168.Pakistan has been facing serious economic and political challenges. These challenges have been on both fronts; domestic and external. For instance, global financial crisis hit the country during 2007-08 when it was already facing hike in the food and oil prices. It resulted in high level of inflation, reaching to 20 percent in financial year 2008-09. The deteriorating law and order situation in the country and domestic cost of fighting terrorism badly affected the economy. The catastrophic floods affected approximately more than 20 million people, damaged infrastructure and agriculture of the country, and led to the Temporarily Dislocated Persons (TDPs) in Pakistan. All these factors pushed the government to focus on the rehabilitative and rescue measures instead of development programs.

169.Despite the adverse circumstances and multidimensional challenges, the Government of Pakistan is fully committed toward poverty eradication. In this regard, Government has taken many policy and operational level initiatives to eradicate extremes of hunger and poverty and cut it half (from 26 to 13) between 1990 and 2015 (MDG 1).

Measures to combat poverty

170.The Government of Pakistan has taken initiatives to combat poverty keeping in view the realization of economic, social and cultural rights of citizens of Pakistan. These measures are guided by targeted line of action and well-tailored implementation and monitoring mechanisms.

171.Pakistan established Poverty Reduction Strategy Paper (PRSP) in 2002. First formal PRSP (PRSP-I) was completed in December 2003 with an aim to be implemented between 2004 and 2006. The program comprised four pillars which included i) achieving rapid and broader economic growth; ii) improving governance; iii) investing in human capital; and iv) targeting poor and vulnerable for reducing inequalities. PRSP-I made substantial progress towards achieving its goals. For instance, Pakistan Social and Living Standards Measurement Survey (PSLM) showed that there was a significant decrease in the poverty headcount ratio from 35 percent in 2000-01 to 22 percent in 2005-06 (Figure 5). During the same period, there was a significant improvement witnessed in the human and social development of Pakistan. In this regard, HDI value for Pakistan increased from 0.419 in 2000 to 0.485 in 2005 (Figure 6).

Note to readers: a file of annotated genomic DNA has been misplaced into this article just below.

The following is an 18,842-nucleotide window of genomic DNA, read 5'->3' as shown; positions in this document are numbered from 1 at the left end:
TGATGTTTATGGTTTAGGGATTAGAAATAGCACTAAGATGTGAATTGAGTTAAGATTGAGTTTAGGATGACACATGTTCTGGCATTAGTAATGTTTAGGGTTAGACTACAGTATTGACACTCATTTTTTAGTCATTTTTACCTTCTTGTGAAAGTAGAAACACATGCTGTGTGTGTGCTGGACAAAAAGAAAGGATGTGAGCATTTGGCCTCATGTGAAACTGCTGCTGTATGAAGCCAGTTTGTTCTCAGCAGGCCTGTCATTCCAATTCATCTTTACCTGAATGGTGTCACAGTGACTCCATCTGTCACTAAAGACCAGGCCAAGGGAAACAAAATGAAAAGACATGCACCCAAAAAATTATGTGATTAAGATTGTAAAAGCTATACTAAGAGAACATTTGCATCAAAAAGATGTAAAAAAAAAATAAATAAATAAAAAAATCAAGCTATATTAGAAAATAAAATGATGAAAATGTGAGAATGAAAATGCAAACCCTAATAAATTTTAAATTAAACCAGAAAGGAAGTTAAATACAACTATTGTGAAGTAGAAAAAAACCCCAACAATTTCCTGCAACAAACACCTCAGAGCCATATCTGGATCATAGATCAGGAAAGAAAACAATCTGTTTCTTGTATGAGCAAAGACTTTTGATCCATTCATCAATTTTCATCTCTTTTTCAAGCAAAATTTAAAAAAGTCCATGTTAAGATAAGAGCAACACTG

Figure 5

Figure 6

172.The second PRSP (PRSP-II) 2008-09 to 2010-11 was finalized on the basis of feedback of PRSP-I. The poverty reduction strategy comprised nine pillars which include: i) Macroeconomic Stability and Real Sector Growth, ii) Protecting the Poor and the Vulnerable, iii) Increasing Productivity and Value Addition in Agriculture, iv) Integrated Energy Development Programme, v) Making Industry Internationally Competitive, vi) Human Development for the 21st Century, vii) Removing Infrastructure Bottlenecks through Public Private Partnerships, viii) Capital and Finance for Development, and ix) Governance for a Just and Fair System. In order to ensure the implementation of these measures and track progress, Ministry of Finance and the UNDP Pakistan jointly initiated Strengthening Poverty Reduction Strategy Monitoring Project (SPRSMP) in 2008. This project aimed to strengthen institutional capacities for results-based monitoring and evaluation of poverty reduction strategies at Federal and Provincial levels. The SPRSMP was housed in the Finance Division at Federal level and its provincial offices were established in the Planning & Development Departments at Punjab, Khyber Pakhtunkhwa, and Balochistan. This project helped in the implementation of PRSP and provided assessment of policies and program relevant to PRSP with a particular focus on gender and women’s empowerment. This assessment was based on the impact analysis and various research studies conducted by the SPRSMP Programme.